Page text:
Barko Loader Key Machine for N.C. Contractor
SANFORD, North Carolina — Junior Garner, 62, has been in the logging business for 39 years.
“We must be doing something right to be in this as long as we have,” he said.
Garner Logging Inc. performs mainly contract harvesting and conducts tree-length logging operations. The company cuts pine and hardwoods and does both clear-cutting and thinning. Its home base is Sanford, North Carolina, which is about 40 miles southwest of the state capital of Raleigh.
“The area of North Carolina in which I’m located has made it difficult for me to justify the expense of running any kind of chipping operations,” said Junior. “I just never could see it as something for me. When we cut tracts of timber, we do a lot of grading. The wood is then merchandized. I also do the cruising of the timber myself as well as work with a fellow named Dennis Hearn of Chatham Lumber. He buys a lot a timber, and I work closely with him, too.”
“I’m not a big outfit,” said Junior. “I’m down to just three people — me, my brother and one other guy who works with us and has been with us about 11 years.” They try to stay within a 50-mile range from home although they will travel more, depending on the job.
Junior has reduced the size of his business quite a bit from what it used to be. When he used to work with his father, he ran three logging trucks in addition to using contract truckers. He also had about nine or 10 employees. However, the number of workers and trucks has declined steadily since his father passed away. Keeping an eye on his bottom line, Junior finally decided that contracting for trucking was more cost effective for his company.
“Three contract truckers haul the logs, and I pay them so much per mile,” said Junior. “This way they have their own trucks, and I don’t have any of those headaches. It’s great that I don’t have to worry about truck tires — their repairs and replacement anymore.” Junior has one truck, a trailer and a lowboy — a Peterbilt tractor, White trailer and a Rogers lowboy.
Garner Logging uses a Franklin 5500 feller-buncher with a 20-inch saw; it can cut trees up to 30 inches in diameter if the operator ‘double cuts’ — cuts one side, then goes around to cut the other side. In small timber, the feller-buncher can bunch and handle four or five trees at a time. “Our Franklin is doing a real good job for us,” said Junior.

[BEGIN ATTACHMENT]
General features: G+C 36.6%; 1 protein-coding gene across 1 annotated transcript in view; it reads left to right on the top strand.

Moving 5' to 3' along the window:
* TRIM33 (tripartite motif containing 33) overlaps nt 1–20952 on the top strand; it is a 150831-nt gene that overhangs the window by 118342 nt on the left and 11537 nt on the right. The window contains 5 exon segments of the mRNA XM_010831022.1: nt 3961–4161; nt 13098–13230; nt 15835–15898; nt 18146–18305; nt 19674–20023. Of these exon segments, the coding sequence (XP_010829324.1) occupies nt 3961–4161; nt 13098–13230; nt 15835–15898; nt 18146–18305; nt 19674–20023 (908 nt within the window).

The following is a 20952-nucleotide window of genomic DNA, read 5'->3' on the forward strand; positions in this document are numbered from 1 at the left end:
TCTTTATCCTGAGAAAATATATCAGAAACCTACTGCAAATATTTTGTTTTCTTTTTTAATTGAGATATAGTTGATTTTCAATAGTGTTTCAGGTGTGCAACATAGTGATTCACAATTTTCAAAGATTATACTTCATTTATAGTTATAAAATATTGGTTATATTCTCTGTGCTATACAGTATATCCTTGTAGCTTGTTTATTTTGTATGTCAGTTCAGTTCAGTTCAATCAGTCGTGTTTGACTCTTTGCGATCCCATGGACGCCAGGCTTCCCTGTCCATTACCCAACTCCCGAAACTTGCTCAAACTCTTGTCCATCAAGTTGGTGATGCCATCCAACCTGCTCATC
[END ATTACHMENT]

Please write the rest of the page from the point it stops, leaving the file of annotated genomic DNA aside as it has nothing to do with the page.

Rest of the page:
The company also has a Timberjack 660C skidder and a new Franklin Q80 skidder. Trees are skidded to the landing, where Garner Logging uses a Barko 295 loader set up with a CTR 400 pull-through delimber and a CTR slasher saw. Other equipment includes a John Deere tractor, International 318C bulldozer, and two Ford pick-up trucks that are used as service trucks.
This is the first loader from Barko that Junior has owned. He tried one out and was impressed. “I really liked it,” he recalled.
Junior chose the Barko loader for several reasons. “It has dual swing motors on it,” he noted. In addition, it has helped him save on fuel. He also liked the way it was built and its capability. The machine has been running four years.
“It’s been a real good loader,” said Junior. “It’s been an all-around good loader.”
The company uses the International dozer and John Deere tractor for building roads. “I’ve been involved with road-building ever since the beginning of our operations and do that on the side as well,” said Junior. “The word’s gotten out, and people will just call me a lot of times after buying a tract of land and ask if I can put a road in for them.”
He also uses his dozer to excavate small ponds for farmers and landowners. “I guess you could call that a hobby in some ways,” he said.
The Sanford area contains a great deal of mixed forestland although some may be as much as 80% hardwood or 80% pine. This year he has been harvesting more pine. “At present there seems to be a little more production value in pine than in hardwood timber,” Junior noted.
About 35% of the wood that Junior’s company harvests is low-grade hardwood that normally is supplied to a pallet company. Saw logs, both pine and hardwood, make up about 50% of the wood and are supplied to other sawmills. About 15% of the timber coming off a job is pulpwood that goes to pulp or paper companies. Some pulpwood also is hauled to concentration yards.
Garner Logging has had no problems with theft or fire. Junior has found over the years that washing all the equipment regularly has helped reduce the risk of fire. “My daddy was always a firm believer in, you keep it clean and you won’t ever have to worry about a fire with your equipment most of the time…Keep it clean is our watchword.”
When working in hardwood, Junior does his best to harvest as much of the tree as possible. Tops and limbs are scattered over the job in order to be broken up by the machines. “Most of the time we find that the tops will settle down on their own,” said Junior.
Junior keeps a close eye on the company’s finances. “The main thing to do is to keep a sharp lookout on your income and outcome,” he said. “Make sure that what you are about to buy to do your work is really what you can afford. If you overload your wagon, that doesn’t go too well. I always consider my work week a three day work week when it comes to purchasing items. In the logging business, you don’t always get five days of work in every week. I act accordingly when it comes to making payments on anything. Figuring a week as three days, you always have two extra days to play with if you do end up working a full five days.”
When he was growing up his father had a mobile sawmill that he moved to various locations in the North Carolina Piedmont. In 1966, Junior’s father quit the sawmill business and went into logging with Junior and his two brothers. One brother died in a car crash in 1975, and his father passed away 13 years ago.